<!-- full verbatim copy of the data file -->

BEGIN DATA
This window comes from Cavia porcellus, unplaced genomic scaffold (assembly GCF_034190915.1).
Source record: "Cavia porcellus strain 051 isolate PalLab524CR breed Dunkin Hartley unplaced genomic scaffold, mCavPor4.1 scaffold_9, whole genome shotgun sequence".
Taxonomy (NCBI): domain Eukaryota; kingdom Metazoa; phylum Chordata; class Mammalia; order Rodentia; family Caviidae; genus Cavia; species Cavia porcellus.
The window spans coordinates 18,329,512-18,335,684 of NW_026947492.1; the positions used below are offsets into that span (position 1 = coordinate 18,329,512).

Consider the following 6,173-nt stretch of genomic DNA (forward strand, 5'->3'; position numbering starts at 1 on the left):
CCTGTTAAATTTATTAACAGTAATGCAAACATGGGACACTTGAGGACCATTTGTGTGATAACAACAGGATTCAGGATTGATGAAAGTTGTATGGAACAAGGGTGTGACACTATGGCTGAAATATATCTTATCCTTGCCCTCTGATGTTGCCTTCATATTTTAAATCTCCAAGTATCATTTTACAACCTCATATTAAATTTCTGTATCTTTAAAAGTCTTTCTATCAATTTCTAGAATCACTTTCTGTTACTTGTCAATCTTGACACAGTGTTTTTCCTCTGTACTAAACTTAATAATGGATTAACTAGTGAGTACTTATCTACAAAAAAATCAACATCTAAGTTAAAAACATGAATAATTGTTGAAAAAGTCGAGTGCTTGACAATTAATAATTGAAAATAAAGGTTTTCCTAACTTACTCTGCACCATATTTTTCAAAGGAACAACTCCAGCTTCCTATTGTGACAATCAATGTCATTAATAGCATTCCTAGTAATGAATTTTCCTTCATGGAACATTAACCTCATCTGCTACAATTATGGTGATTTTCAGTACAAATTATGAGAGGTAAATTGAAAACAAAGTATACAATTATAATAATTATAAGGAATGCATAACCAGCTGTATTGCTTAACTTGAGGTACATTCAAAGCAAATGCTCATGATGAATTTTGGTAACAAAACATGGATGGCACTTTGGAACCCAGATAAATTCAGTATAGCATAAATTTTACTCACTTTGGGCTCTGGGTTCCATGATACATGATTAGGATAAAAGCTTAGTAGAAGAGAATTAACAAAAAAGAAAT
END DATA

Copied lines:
This window comes from Cavia porcellus, unplaced genomic scaffold (assembly GCF_034190915.1).
Source record: "Cavia porcellus strain 051 isolate PalLab524CR breed Dunkin Hartley unplaced genomic scaffold, mCavPor4.1 scaffold_9, whole genome shotgun sequence".
Taxonomy (NCBI): domain Eukaryota; kingdom Metazoa; phylum Chordata; class Mammalia; order Rodentia; family Caviidae; genus Cavia; species Cavia porcellus.
The window spans coordinates 18,329,512-18,335,684 of NW_026947492.1; the positions used below are offsets into that span (position 1 = coordinate 18,329,512).

Consider the following 6,173-nt stretch of genomic DNA (forward strand, 5'->3'; position numbering starts at 1 on the left):
CCTGTTAAATTTATTAACAGTAATGCAAACATGGGACACTTGAGGACCATTTGTGTGATAACAACAGGATTCAGGATTGATGAAAGTTGTATGGAACAAGGGTGTGACACTATGGCTGAAATATATCTTATCCTTGCCCTCTGATGTTGCCTTCATATTTTAAATCTCCAAGTATCATTTTACAACCTCATATTAAATTTCTGTATCTTTAAAAGTCTTTCTATCAATTTCTAGAATCACTTTCTGTTACTTGTCAATCTTGACACAGTGTTTTTCCTCTGTACTAAACTTAATAATGGATTAACTAGTGAGTACTTATCTACAAAAAAATCAACATCTAAGTTAAAAACATGAATAATTGTTGAAAAAGTCGAGTGCTTGACAATTAATAATTGAAAATAAAGGTTTTCCTAACTTACTCTGCACCATATTTTTCAAAGGAACAACTCCAGCTTCCTATTGTGACAATCAATGTCATTAATAGCATTCCTAGTAATGAATTTTCCTTCATGGAACATTAACCTCATCTGCTACAATTATGGTGATTTTCAGTACAAATTATGAGAGGTAAATTGAAAACAAAGTATACAATTATAATAATTATAAGGAATGCATAACCAGCTGTATTGCTTAACTTGAGGTACATTCAAAGCAAATGCTCATGATGAATTTTGGTAACAAAACATGGATGGCACTTTGGAACCCAGATAAATTCAGTATAGCATAAATTTTACTCACTTTGGGCTCTGGGTTCCATGATACATGATTAGGATAAAAGCTTAGTAGAAGAGAATTAACAAAAAAGAAAT